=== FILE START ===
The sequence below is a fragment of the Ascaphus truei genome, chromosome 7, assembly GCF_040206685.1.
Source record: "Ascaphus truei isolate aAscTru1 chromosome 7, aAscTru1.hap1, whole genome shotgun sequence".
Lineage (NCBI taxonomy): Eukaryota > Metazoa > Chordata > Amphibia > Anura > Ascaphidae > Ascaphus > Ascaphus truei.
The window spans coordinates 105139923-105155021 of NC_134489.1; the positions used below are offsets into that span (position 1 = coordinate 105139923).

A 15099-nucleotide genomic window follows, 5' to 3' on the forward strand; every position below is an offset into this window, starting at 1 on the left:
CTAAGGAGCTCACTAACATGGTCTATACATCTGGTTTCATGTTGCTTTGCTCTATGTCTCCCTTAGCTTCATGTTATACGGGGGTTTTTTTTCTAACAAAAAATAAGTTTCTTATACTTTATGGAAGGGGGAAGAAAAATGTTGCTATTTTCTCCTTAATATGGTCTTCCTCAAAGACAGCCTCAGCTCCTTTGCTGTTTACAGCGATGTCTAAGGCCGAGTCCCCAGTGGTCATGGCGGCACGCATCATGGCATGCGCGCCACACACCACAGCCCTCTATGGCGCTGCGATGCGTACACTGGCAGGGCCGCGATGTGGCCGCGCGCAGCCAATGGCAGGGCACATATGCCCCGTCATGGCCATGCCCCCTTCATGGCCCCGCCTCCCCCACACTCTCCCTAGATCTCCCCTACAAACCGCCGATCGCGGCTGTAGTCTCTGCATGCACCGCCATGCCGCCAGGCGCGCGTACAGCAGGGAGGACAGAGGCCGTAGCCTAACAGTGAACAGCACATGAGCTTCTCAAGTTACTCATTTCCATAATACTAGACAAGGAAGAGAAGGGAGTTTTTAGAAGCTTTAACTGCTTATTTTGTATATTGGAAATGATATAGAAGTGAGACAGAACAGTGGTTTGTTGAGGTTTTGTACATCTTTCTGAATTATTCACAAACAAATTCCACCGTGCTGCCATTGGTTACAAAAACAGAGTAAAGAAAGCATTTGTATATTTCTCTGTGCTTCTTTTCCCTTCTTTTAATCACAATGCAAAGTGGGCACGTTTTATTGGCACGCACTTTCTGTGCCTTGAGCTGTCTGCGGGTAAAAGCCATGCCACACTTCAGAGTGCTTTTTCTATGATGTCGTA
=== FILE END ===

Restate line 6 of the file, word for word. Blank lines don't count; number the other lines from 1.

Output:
CTAAGGAGCTCACTAACATGGTCTATACATCTGGTTTCATGTTGCTTTGCTCTATGTCTCCCTTAGCTTCATGTTATACGGGGGTTTTTTTTCTAACAAAAAATAAGTTTCTTATACTTTATGGAAGGGGGAAGAAAAATGTTGCTATTTTCTCCTTAATATGGTCTTCCTCAAAGACAGCCTCAGCTCCTTTGCTGTTTACAGCGATGTCTAAGGCCGAGTCCCCAGTGGTCATGGCGGCACGCATCATGGCATGCGCGCCACACACCACAGCCCTCTATGGCGCTGCGATGCGTACACTGGCAGGGCCGCGATGTGGCCGCGCGCAGCCAATGGCAGGGCACATATGCCCCGTCATGGCCATGCCCCCTTCATGGCCCCGCCTCCCCCACACTCTCCCTAGATCTCCCCTACAAACCGCCGATCGCGGCTGTAGTCTCTGCATGCACCGCCATGCCGCCAGGCGCGCGTACAGCAGGGAGGACAGAGGCCGTAGCCTAACAGTGAACAGCACATGAGCTTCTCAAGTTACTCATTTCCATAATACTAGACAAGGAAGAGAAGGGAGTTTTTAGAAGCTTTAACTGCTTATTTTGTATATTGGAAATGATATAGAAGTGAGACAGAACAGTGGTTTGTTGAGGTTTTGTACATCTTTCTGAATTATTCACAAACAAATTCCACCGTGCTGCCATTGGTTACAAAAACAGAGTAAAGAAAGCATTTGTATATTTCTCTGTGCTTCTTTTCCCTTCTTTTAATCACAATGCAAAGTGGGCACGTTTTATTGGCACGCACTTTCTGTGCCTTGAGCTGTCTGCGGGTAAAAGCCATGCCACACTTCAGAGTGCTTTTTCTATGATGTCGTA